Is Martin Lewis the most influential man in Britain?
There are not many public figures today whose reputation remains untarnished, no less their word taken as gospel by millions.
But Martin Steven Lewis, or the Money Saving Expert as you probably know him, has spent the last 16 years garnering that kind of trust from people up and down the country when it comes to their personal financial matters.
Leading consumer rights campaigns, saving millions money on their day-to-day costs and donating millions of pounds to various charities - Lewis has been described as a ‘national hero’ and there are regular calls for him to be knighted for his work (he was awarded an OBE in 2014).
So just how influential is Martin Lewis?
Well he regularly meets with politicians on issues surrounding financial policy, a recent example being the Ombudsman Inquiry carried out by the All Party Parliamentary Group on Consumer Protection, which followed on from an MSE report and took on board many of its recommendations.
When he’s not working with governments, Martin Lewis can also be found taking on some big names in the corporate realm. He is one of the few people in the world who can say they fought Facebook and won, after the social media giant agreed to an out-of-court settlement following his legal challenge over fake adverts on their platform which used his name.
Passionate about providing young people with financial education, last year Martin Lewis funded the first financial textbook in the UK and paid for 100 copies to be sent to every state school in England.
As well as his OBE, he has also been awarded honorary doctorates from three universities and given a swath of accolades including Consumer Journalist of the Year, National Consumer Hero, Business Journalist of the Year and Citizens Advice Consumer Champion.
He has been labelled the UK’s most trusted voice on Brexit, the UK’s most searched-for British man and has the power to single-handedly crash websites at the slightest mention.
Including founding The Money and Mental Health Policy Institute in 2016, Martin Lewis has donated almost £6m to charity since 2012 and is the patron or ambassador of 4 other charitable causes including Grief Encounter who support children through bereavement.
He has more than half a million Facebook followers, over 640,000 Twitter followers, an average of almost 4 million people watch his show (making it the most popular current affairs programme in the UK) and the website he founded now has 16 million monthly users and 13 million weekly email subscribers.
Packaged Bank Accounts ‘leave a bad taste in the mouth’
One of Martin Lewis’ many campaigns, the fight against mis-sold Packaged Bank Accounts (PBAs) began back in November 2012.
PBAs are accounts that offer additional benefits such as breakdown cover, travel insurance and extended overdrafts in return for a regular fee.
But when it comes to bank accounts that charge a monthly fee Martin Lewis warned “many people should cancel immediately” - and that was way back in 2013.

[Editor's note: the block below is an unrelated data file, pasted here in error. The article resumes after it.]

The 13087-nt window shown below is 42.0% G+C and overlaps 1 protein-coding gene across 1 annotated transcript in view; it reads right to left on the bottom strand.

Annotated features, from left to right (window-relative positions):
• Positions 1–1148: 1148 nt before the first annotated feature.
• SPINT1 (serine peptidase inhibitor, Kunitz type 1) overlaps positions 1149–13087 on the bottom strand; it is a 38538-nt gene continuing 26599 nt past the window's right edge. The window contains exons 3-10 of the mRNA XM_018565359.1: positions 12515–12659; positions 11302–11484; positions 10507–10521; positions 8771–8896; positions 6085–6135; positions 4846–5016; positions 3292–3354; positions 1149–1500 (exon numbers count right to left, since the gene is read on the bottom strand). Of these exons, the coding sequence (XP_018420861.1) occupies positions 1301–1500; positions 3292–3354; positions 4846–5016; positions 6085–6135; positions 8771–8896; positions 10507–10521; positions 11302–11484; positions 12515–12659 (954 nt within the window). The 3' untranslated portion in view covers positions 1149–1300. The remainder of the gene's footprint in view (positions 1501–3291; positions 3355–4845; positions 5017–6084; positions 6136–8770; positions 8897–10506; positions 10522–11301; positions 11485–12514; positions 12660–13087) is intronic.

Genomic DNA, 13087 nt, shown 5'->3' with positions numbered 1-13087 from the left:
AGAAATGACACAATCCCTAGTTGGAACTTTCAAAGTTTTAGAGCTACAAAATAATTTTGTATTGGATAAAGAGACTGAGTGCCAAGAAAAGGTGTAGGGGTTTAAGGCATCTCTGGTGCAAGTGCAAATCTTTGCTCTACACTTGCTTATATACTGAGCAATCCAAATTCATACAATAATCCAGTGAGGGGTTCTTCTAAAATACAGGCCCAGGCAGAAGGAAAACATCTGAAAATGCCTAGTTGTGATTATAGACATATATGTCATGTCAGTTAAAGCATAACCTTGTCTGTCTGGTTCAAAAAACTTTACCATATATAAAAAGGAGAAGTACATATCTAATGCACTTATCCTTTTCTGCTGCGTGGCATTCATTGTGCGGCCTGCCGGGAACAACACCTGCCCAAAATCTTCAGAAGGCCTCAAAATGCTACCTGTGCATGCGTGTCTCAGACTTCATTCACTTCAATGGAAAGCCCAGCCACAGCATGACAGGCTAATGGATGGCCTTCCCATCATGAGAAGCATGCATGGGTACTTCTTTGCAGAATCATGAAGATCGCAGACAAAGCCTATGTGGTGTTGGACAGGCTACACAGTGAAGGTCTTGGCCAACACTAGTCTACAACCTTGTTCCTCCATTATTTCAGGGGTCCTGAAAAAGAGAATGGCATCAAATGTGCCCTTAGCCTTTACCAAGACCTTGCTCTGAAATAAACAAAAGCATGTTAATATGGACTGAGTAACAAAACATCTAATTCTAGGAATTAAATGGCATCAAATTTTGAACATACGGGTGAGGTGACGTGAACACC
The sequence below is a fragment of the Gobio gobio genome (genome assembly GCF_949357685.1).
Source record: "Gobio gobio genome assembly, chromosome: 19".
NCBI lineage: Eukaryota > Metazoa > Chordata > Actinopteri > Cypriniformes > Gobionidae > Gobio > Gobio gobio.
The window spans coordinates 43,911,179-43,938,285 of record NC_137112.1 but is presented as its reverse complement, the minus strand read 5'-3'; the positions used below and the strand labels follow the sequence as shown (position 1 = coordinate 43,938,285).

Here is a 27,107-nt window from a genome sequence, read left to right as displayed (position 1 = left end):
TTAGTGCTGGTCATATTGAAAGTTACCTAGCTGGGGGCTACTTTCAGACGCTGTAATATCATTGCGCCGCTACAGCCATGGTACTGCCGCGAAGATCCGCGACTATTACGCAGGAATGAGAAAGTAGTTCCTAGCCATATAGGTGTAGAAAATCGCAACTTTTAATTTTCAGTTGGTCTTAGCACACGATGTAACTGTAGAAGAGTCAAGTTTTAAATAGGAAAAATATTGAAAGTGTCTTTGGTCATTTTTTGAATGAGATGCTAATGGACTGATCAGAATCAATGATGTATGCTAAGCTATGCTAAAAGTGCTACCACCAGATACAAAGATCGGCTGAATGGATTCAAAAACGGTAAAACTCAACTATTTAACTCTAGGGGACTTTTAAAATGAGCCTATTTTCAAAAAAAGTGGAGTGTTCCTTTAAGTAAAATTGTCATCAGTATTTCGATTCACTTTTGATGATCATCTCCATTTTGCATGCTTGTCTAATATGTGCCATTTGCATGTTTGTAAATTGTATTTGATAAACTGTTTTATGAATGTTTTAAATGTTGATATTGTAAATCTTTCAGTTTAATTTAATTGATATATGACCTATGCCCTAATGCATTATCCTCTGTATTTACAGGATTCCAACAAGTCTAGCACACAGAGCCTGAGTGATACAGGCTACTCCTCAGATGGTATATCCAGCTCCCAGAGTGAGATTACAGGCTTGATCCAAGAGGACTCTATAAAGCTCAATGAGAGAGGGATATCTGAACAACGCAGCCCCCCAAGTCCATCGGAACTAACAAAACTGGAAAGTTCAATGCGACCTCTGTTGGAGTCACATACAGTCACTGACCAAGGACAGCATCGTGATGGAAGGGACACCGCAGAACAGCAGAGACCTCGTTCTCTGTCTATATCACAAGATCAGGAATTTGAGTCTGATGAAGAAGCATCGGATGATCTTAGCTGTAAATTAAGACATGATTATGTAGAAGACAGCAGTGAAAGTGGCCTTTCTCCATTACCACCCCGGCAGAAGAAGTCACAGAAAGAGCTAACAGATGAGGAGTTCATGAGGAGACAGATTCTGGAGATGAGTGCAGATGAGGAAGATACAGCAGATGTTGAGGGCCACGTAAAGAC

There are concerns about the value of these accounts, as sometimes these benefits can be arranged separately elsewhere for less, leading Martin Lewis to label them as ‘an expensive pile of pants’ back in 2010 and describe them as ‘the marmite of banking’ which leave ‘a bad taste in the mouth’ in 2015.
Much like the PPI mis-selling scandal, sales of PBAs were driven by bank staff incentivised by bonus schemes which led to pressurised sales tactics and misinformation.
In 2013 the Money Saving Expert himself said: “There's growing evidence that banks systematically mis–sold these policies, just as they did PPI, with commission–based sales staff flogging them hard regardless of suitability.” These words are still echoed today on the MoneySavingExpert website.
More than 10 million of these accounts have been opened in the UK and the Financial Ombudsman (FOS) reported a 7% year-on-year increase in the number of complaints they upheld in favour of the customer in the first quarter of 2019, the most recent data available.
The FOS have previously said customers being ‘converted’ to fee-paying accounts without their permission is the most common reason for complaint, but others have also seen their pre-agreed fee increased by the bank without warning.
For others who were aware they had a PBA they may have felt pressured into taking the account or misled into believing they needed it to qualify for other products.
Many though complain their account was mis-sold simply because they could not use the perks that came with it, for example they were not made aware of age exclusions on the travel cover or they did not own a smartphone to utilise the gadget insurance.
Whatever the reason, if you feel you may have been mis-sold a PBA then The Fair Trade Practice can help.
The ethical choice in claims management for over a decade, we are harnessing the power of recommendations from friends and family to help more and more people get financial peace of mind on mis-sold PBAs.
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Major banks have set aside provisions of more than £1bn to compensate those mis-sold, so click below to find out more today.
*As at Dec ‘18